The momentum behind cloud computing in all its forms -- from Software as a Service (SaaS) through Infrastructure as a Service (IaaS) and Platform as a Service (PaaS) -- has grown dramatically and continues to accelerate.
But how the "Everything as a Service" (or "X as a Service") trend will affect telecom network operators is far less certain, even though their resources are the ultimate cloud-enablers. Operators worldwide are struggling to plot their roles in cloud computing, SaaS, and the content and customer experiences built with both.
All Everything as a Service offerings have developed thanks to the availability of cheap, high-quality bandwidth. The benefits of consolidating or centralizing complex technology, software and storage are limited if the delivery to the consumer is slow and unreliable.
Increases in technology complexity coupled with improvements in delivery were bound to generate a new set of X as a Service options. The whole problem of over-the-top (OTT) disintermediation -- the creation of service value as a free ride on operator bandwidth rather than as a paying passenger -- was created by the same forces. Cloud computing and the Everything as a Service model could either complicate the over-the-top problem or solve it.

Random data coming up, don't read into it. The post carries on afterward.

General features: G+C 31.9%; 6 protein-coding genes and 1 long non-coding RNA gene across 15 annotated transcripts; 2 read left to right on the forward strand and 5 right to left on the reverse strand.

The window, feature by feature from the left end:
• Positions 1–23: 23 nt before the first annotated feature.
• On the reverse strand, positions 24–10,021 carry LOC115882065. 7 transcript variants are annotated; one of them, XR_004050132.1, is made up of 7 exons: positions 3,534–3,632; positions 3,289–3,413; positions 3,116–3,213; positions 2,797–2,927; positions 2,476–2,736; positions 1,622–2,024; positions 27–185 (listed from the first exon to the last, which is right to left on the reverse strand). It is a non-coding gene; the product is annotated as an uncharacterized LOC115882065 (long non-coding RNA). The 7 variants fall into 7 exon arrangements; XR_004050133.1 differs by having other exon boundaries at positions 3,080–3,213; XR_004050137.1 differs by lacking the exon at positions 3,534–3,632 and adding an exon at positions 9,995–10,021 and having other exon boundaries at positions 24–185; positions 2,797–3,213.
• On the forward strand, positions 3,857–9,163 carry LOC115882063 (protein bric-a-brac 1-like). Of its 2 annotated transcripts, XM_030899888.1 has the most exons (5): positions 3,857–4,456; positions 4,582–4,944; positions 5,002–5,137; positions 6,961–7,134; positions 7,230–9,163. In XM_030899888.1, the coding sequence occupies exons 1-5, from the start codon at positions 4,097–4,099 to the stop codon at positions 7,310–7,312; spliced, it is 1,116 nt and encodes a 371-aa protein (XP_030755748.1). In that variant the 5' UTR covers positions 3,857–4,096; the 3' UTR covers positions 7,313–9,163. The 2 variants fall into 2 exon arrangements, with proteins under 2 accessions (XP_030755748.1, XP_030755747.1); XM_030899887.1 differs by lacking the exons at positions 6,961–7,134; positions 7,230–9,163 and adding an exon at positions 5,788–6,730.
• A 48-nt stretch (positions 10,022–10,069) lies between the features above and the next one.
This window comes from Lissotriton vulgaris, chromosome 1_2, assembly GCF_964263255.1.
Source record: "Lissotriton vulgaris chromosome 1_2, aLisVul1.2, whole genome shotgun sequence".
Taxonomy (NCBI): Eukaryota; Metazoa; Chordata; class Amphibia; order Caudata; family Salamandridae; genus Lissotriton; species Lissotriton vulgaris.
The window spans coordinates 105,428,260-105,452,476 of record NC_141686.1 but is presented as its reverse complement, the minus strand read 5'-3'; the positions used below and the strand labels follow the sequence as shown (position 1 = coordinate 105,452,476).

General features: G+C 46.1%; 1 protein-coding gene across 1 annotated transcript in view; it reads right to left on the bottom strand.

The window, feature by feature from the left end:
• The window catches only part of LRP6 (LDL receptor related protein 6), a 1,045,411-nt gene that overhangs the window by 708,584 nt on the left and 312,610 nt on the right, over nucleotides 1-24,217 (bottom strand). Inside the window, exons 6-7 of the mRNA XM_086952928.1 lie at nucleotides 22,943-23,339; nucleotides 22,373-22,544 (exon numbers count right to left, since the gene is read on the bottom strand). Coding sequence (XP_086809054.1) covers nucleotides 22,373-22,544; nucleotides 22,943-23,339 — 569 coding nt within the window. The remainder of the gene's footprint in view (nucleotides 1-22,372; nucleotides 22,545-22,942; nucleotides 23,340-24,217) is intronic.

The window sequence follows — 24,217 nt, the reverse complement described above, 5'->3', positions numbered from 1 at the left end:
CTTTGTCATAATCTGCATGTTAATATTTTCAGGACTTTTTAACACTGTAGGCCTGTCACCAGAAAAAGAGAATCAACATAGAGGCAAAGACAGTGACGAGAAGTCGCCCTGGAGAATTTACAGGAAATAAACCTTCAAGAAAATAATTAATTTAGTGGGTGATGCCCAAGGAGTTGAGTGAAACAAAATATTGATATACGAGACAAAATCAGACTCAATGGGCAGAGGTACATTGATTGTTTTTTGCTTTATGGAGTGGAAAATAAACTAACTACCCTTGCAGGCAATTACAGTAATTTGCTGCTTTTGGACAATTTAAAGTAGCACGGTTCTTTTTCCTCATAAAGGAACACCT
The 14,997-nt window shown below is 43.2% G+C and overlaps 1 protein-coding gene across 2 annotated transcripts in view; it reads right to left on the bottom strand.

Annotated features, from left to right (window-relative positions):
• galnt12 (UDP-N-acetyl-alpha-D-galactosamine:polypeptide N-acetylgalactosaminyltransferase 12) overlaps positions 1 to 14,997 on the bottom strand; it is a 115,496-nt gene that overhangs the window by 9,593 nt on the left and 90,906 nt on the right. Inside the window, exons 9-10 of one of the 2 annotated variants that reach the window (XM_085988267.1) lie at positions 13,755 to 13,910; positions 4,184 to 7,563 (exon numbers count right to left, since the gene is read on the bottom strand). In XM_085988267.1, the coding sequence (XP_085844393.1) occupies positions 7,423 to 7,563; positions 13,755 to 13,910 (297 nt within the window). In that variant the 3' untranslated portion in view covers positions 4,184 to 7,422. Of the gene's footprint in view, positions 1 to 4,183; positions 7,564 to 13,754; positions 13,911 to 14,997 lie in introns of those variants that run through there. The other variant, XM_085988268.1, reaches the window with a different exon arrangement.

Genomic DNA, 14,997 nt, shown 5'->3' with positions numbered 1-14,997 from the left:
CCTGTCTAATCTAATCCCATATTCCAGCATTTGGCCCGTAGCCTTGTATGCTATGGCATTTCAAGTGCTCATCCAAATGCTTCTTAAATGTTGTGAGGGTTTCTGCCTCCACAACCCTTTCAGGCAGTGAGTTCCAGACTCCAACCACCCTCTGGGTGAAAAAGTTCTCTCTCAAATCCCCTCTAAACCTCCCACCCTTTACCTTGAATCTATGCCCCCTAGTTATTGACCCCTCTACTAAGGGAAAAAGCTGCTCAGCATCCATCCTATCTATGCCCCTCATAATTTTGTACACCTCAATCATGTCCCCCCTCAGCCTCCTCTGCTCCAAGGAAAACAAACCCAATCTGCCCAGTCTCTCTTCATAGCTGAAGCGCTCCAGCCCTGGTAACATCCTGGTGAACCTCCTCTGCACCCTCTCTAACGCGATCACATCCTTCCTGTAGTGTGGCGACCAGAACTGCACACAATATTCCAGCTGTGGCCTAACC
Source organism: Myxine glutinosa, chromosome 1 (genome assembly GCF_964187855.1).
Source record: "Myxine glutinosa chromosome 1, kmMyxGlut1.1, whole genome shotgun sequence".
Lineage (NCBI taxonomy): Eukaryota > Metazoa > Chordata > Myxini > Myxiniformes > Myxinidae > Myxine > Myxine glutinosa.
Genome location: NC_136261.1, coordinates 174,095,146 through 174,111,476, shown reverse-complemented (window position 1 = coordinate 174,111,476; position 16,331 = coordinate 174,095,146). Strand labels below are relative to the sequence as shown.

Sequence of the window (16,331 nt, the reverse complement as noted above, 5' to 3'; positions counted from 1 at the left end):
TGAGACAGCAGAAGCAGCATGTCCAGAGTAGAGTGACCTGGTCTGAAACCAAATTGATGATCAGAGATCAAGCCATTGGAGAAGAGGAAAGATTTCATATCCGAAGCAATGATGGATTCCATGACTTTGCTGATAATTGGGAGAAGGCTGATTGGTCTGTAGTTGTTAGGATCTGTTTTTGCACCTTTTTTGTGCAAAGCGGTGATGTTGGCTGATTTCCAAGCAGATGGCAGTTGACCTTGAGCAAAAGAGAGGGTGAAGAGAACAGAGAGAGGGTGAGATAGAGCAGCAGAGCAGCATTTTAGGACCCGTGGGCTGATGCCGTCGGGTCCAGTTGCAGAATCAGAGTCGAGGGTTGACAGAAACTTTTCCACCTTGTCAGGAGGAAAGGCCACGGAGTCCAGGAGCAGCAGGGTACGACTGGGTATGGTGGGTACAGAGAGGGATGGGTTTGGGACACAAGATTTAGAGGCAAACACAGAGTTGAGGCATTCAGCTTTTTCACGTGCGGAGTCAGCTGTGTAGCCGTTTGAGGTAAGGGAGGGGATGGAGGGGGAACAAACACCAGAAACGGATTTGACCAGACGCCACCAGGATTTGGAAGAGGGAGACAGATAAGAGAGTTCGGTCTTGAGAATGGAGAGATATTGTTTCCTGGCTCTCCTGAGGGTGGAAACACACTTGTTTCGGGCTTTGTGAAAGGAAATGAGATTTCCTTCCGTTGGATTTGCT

Practically speaking, network operators can't limit their participation in over-the-top cloud computing in any form. Public policy support for an open Internet is virtually universal. In fact, regulatory policy seems to be shifting worldwide to support even more stringent principles of "net neutrality." Operators must therefore either accept a secondary transport role in the emerging X as a Service space -- maximizing their margins in that role by optimizing their practices -- or choose to play a more active higher-layer role. Most will elect to do both.